1. Scholarly books - search the library catalog. Look for books published by academic presses or professional organizations, or by educated scholars in the field.
2. Scholarly articles - search OneSearch and limit results to Academic Journals, or search in a .
3. Authoritative online sources (websites) - use Google Advanced search to limit results to .edu or .gov domains
Use the CRAAP test for evaluating websites:
4. Primary sources - see the Primary Sources tab of this guide
Following the references and footnotes in a given book or article can help you identify additional sources on a topic.
If you find a reference in a bibliography that interests you, check OneSearch or the library catalog to see if we have it. If we don't, you can request the title through Interlibrary Loan or UBorrow.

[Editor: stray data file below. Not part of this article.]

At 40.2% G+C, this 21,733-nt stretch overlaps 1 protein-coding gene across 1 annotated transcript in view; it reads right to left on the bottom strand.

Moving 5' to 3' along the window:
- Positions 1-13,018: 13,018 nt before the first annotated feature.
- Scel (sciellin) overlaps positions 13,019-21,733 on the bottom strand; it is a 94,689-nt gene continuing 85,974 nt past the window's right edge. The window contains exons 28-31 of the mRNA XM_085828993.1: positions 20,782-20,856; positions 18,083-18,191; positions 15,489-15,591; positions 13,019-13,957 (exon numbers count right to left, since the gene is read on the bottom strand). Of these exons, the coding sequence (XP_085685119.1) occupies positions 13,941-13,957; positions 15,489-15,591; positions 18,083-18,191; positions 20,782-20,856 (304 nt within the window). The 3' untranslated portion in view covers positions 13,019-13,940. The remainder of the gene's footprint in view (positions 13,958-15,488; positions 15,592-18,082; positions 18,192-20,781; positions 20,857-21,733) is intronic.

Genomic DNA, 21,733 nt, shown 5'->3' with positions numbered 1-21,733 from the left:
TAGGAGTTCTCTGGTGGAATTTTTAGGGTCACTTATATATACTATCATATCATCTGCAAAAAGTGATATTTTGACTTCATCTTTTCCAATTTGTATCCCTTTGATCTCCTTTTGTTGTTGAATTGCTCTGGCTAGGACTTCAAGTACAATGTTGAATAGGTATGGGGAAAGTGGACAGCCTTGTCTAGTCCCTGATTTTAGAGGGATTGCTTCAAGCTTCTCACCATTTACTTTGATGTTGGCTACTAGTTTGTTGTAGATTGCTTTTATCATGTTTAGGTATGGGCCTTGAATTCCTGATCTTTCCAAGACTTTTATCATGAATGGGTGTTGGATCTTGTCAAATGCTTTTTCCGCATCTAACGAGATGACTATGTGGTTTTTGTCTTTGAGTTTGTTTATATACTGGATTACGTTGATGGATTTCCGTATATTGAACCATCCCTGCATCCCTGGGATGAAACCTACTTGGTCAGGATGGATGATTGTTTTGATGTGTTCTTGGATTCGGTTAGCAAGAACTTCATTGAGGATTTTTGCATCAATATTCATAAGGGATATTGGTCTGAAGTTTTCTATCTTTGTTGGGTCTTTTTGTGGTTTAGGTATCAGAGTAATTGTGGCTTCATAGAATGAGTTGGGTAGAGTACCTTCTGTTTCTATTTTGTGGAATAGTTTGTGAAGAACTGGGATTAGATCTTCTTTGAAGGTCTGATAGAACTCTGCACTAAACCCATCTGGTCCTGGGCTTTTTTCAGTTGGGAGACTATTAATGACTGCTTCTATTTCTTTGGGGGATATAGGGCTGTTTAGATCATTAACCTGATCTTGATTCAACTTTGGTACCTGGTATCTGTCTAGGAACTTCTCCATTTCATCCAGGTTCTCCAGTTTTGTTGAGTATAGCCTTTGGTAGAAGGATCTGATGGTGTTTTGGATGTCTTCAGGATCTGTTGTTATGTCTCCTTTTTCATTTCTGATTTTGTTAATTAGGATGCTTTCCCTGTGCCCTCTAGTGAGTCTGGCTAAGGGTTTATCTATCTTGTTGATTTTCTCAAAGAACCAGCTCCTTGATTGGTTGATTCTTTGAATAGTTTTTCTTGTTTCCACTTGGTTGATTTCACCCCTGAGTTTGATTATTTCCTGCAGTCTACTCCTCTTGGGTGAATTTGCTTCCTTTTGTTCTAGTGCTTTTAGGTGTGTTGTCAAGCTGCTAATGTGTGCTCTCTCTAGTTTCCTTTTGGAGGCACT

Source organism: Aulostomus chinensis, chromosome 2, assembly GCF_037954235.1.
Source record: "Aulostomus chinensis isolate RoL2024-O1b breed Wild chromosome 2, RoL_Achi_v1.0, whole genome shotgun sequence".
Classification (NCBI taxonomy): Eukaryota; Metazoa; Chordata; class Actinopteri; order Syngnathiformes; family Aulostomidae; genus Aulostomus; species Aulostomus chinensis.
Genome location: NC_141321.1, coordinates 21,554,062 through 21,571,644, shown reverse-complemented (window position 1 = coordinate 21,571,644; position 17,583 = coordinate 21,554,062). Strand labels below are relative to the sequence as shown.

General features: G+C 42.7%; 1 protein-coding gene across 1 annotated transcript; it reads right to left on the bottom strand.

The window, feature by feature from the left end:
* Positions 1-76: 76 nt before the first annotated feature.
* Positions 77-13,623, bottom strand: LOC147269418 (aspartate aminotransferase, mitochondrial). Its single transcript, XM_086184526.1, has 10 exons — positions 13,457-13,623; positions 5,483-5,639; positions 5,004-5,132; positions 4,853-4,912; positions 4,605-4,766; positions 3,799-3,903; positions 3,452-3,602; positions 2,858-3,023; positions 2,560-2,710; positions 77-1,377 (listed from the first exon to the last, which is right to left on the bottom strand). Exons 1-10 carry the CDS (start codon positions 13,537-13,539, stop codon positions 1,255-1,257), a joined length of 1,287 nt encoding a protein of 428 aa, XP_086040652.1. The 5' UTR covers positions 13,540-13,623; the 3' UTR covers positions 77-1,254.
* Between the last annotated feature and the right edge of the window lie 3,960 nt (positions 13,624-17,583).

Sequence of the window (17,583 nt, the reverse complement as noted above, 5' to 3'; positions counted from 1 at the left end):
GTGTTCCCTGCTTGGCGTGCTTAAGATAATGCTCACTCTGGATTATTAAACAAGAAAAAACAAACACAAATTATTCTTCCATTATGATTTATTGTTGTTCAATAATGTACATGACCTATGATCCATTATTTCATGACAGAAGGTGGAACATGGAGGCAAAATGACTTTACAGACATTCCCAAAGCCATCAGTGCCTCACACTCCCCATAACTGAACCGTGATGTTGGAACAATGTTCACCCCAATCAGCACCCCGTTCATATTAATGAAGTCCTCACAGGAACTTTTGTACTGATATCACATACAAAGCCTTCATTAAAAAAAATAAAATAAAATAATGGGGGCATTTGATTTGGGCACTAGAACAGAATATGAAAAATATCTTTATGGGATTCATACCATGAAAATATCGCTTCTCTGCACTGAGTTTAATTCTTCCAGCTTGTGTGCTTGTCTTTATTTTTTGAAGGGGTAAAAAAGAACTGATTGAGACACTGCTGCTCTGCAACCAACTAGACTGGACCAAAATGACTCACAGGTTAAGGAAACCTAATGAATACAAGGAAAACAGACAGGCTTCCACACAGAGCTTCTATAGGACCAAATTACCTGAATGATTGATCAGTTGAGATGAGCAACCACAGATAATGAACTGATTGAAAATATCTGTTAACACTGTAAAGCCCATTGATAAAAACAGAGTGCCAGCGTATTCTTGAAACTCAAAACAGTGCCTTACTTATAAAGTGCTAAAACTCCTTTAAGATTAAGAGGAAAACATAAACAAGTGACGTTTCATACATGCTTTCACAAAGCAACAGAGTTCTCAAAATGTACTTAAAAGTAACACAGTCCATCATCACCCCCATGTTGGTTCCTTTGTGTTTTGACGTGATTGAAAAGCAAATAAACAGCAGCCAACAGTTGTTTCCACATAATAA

In addition to serving as sources for your own research projects, most doctoral dissertations include exhaustive literature reviews and/or extensive bibliographies, making them incredibly useful for identifying additional sources on a topic.
The following print sources are located in the Reference collection on the first floor. Additional titles can be identified by searching the library catalog.
Encyclopedia of the Renaissance. 6 vols. (Ref. CB361 .E52 1999)
Encyclopedia of the Renaissance and the Reformation (Ref. CB359 .B47 2004)
Academic reference sources are great resources for background information about a topic. Think of them as a "scholarly Wikipedia."